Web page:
It was supposed to be the ultimate in vanity projects, the 50th birthday present to top all others; our band’s demos cut onto vinyl and pressed in just 5 copies, the cost split between 4 of us for vocalist Grant’s birthday present. Sunday Drivers was our band. A 5-piece that sat somewhere between Buzzcocks’ arched-brow punkish charm and the arrogant self-belief of a still-to-hatch Oasis, we had two types of songs; fast ones and faster ones. Never quite skilled enough to match the heights of our heroes – Smiths, Clash, Beatles, Pixies, REM etc etc – we were best-experienced in the live setting where the ramalama of the backline was offset by Grant’s audience baiting and occasional forays into Duglas T Stewart twee territory. We coulda been, shoulda been contenders, but like all the great bands – and we were spectacularly great – tensions bubbled just under the surface.
“You’ve got the ending of that one all wrong, John!”
“Try coming in on 4, Derek!”
“That new tune of yours sounds exactly like The Cure!” (I’m still ticked off about that particular slight.)
“Grant wants to play the whit?!? The guitar?!?”
And so, after burning brightly but briefly, we fizzled out. Memories linger though, and, as it turns out, that’s really important.
Derek had a sore knee at the end of November. At Christmas he suffered a series of seizures. As 2018 rolled into 2019, he was diagnosed with a brain tumour. The outlook was not good.
Our vanity project suddenly, immediately, took on a whole new meaning. Until now, we’d been considering pressing the ultimate in pop-art statements, a 7” single, and the talk had been about which tracks would make the cut and which would be left off, which song would be the a-side and which would be the b-side…. the important stuff, y’know?
“Fuck the money,” instructed Derek. “Let’s dae it right.”
And so, our wee 7” single became a 6-track 33 rpm LP, with actual labels, a proper colour-printed outer sleeve and, the icing on the cake, a full-colour pull-out poster featuring a montage of the band in its prime at various gigs, rehearsals and the 1993 Shabby Road recording session from where the 6 tracks were taken. It was a real labour of love and it’s a beautiful work of art.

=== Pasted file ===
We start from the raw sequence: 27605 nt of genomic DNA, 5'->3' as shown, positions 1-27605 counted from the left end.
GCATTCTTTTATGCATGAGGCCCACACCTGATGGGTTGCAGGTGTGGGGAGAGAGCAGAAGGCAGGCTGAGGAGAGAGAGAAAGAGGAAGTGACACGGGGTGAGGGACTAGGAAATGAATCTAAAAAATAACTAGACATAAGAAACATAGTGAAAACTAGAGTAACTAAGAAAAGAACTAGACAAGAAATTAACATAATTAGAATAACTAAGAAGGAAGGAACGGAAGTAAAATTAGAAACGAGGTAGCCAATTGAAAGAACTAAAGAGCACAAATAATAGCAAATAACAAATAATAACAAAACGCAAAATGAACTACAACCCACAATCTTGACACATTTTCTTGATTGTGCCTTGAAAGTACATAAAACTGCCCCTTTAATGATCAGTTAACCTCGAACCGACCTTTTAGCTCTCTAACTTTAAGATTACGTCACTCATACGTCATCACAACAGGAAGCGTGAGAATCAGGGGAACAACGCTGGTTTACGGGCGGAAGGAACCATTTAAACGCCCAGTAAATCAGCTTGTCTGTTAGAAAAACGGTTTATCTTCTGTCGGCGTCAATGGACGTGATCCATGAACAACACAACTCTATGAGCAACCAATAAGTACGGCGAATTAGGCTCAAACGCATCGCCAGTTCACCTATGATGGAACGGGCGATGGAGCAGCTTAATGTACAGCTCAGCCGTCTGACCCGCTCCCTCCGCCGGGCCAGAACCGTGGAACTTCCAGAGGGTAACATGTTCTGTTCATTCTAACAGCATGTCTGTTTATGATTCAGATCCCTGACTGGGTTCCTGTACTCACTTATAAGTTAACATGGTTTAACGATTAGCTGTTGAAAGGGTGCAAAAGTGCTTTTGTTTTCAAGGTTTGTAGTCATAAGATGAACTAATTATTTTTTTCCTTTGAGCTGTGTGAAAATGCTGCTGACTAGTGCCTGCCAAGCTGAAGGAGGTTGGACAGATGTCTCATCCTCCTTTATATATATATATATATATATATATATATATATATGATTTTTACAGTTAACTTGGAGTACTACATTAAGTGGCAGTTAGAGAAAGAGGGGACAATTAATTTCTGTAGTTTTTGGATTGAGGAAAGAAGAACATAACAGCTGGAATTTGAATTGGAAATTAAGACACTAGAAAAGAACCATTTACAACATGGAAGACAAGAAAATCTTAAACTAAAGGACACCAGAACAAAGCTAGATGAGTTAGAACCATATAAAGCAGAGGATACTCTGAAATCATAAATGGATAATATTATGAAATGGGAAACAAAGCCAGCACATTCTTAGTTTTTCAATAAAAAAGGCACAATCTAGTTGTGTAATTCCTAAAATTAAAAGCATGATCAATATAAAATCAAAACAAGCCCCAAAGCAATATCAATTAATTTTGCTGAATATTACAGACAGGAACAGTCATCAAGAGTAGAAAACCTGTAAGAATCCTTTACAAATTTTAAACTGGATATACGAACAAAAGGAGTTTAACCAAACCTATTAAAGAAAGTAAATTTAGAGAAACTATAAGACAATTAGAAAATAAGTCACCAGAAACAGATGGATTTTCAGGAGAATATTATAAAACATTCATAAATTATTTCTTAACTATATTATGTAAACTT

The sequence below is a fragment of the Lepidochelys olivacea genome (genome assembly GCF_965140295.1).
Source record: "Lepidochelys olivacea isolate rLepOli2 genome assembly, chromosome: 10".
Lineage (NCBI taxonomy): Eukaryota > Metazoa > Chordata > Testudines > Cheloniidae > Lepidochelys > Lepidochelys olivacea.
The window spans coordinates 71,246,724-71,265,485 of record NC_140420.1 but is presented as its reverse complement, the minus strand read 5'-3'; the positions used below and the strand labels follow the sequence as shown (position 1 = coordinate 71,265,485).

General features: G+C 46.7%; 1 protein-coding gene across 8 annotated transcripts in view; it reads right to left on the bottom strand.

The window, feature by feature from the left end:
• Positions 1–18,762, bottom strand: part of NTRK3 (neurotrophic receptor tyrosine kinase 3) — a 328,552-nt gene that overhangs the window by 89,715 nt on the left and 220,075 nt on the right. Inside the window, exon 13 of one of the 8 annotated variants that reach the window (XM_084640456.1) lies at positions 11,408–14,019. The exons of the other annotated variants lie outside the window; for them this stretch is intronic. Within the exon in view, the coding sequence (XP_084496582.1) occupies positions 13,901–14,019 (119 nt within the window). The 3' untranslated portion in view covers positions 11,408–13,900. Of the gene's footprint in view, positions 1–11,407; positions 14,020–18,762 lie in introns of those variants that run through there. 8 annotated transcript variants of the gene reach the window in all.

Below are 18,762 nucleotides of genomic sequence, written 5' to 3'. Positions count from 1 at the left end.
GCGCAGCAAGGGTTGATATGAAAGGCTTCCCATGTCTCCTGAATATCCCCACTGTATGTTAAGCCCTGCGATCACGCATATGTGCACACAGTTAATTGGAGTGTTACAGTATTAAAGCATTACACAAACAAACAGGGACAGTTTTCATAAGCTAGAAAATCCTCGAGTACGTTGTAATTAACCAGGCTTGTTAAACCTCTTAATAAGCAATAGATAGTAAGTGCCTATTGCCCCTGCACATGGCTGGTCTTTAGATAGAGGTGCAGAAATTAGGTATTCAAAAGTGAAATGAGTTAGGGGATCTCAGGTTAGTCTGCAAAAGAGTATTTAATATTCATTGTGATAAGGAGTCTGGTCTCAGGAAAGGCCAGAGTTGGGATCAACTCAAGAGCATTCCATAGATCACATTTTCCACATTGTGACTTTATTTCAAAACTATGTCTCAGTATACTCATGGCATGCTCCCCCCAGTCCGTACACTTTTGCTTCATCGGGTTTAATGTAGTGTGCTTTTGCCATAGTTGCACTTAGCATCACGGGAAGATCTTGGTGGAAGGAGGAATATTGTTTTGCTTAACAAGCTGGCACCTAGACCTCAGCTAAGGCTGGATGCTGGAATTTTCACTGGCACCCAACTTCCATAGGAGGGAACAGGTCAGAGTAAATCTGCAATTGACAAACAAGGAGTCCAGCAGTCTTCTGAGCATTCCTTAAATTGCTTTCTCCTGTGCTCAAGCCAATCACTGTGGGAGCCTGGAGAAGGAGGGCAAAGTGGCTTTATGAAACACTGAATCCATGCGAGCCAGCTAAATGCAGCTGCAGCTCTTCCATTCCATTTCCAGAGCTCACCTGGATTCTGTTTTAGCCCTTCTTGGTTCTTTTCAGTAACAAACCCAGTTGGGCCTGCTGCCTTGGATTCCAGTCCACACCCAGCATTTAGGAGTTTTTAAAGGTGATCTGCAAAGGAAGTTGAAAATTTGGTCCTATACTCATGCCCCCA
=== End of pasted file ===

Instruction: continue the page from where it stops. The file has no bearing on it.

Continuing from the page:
Sunday Drivers – Your Cosmonuat Friend
When it was completed, we had a night at Derek and Elaine’s to present the finished record in all its 180 grams glory to Grant ahead of his birthday party. He was overwhelmed by it, the effort and expense instantly justified, and I think – I know – that Derek was the proudest of all of us to see and hear the finished results.
Sunday Drivers – Staying Power
Sunday Drivers – My Bud’s None The Wiser
I also gave Derek a second record – this time a 4-track EP of the music we’d made as Fonda. After Sunday Drivers, Derek and myself kept playing and our regular sessions led to tunes which led to songs which led to a new band with Richeal Reader on vocals. The Sunday Drivers stuff was mainly all 100 mile an hour bluster, loud and fast and in your face. Fonda, by contrast, was more carefully considered, certainly more melodic and pretty good.
Quite quickly we played shows. One national tabloid ran a feature on us. “The most important band to come out of Scotland since Travis!” they trumpeted. It was on page 11, the main news feature after 10 pages on Bill Clinton’s dalliance with a dress in the White House. Yes, we were that important! That particular red top is not known for its subtlety nor accuracy though, and not for the first time, they were proved wrong. It wasn’t just them that had us ear-marked for the top – I’ve got a flyer somewhere from a show we played in Glasgow: ‘Live Thursdays headlined by tomorrow’s stars. Biffy Clyro. Muse. Fonda.’ I suppose two out three is fairly good speculation.
Fonda – I Forget Again
Since then, we’ve had other nights where the focus has been on Indian food and the talk has been of old music, new music and days gone by as Sunday Drivers. The past few months, Derek has become increasingly nostalgic. He’d found an old film of the band playing in The Attic, Irvine’s version of CBGBs or Eric’s or the Hacienda and watched it on repeat. He made us all DVDs of it and implored us to watch it. I told a wee white lie, that I’d watched a bit of it before turning it off. In truth, I hadn’t watched it at all. I didn’t fancy watching an old gig with wonky intros, shonky backing vocals and in-jokes shouted down the microphone. I could tell Derek was a bit put out by my vague dismissal though – he’d spent the time between chemo sessions transferring the VHS to DVD and made us each a copy – so, a couple of weeks ago I stuck it on while no-one else was around. It was a hoot.
Amongst the sturm und drang of the on-stage goings on, there was film of us setting up for the gig; Derek lugging PA speakers from his old Ford Escort (EGB 666X) and up the back stairs, some of us larking around in the DJ box, assorted pals and hangers-on, keen for a hold of a guitar case and the right to free entry as an important part of our stage crew. As I watched, kicking myself for not having watched it before now, I texted Derek. He replied with a simple thumbs up, his more recent form of communication when he’d been too tired or unwell to muster anything wordier.
This time last week we were texting one another, making plans for Teenage Fanclub’s Kelvingrove show at the end of July. I thought this rather optimistic. By now, Derek was unable to walk and was extremely tired most of the time, but he was determined he’d be going. Courtesy of good friends in high places, disabled parking passes, a space for his wheelchair and some unofficial VIP treatment had also been arranged. It was shaping up to be a good night out.
The next day, Derek took a turn for the worse. He lost his speech. Despite his best protests, he ended up being ambulanced to hospital. He never returned home.
Derek Reid died on Sunday. Elaine and Harris, his family and wide circle of friends are shattered.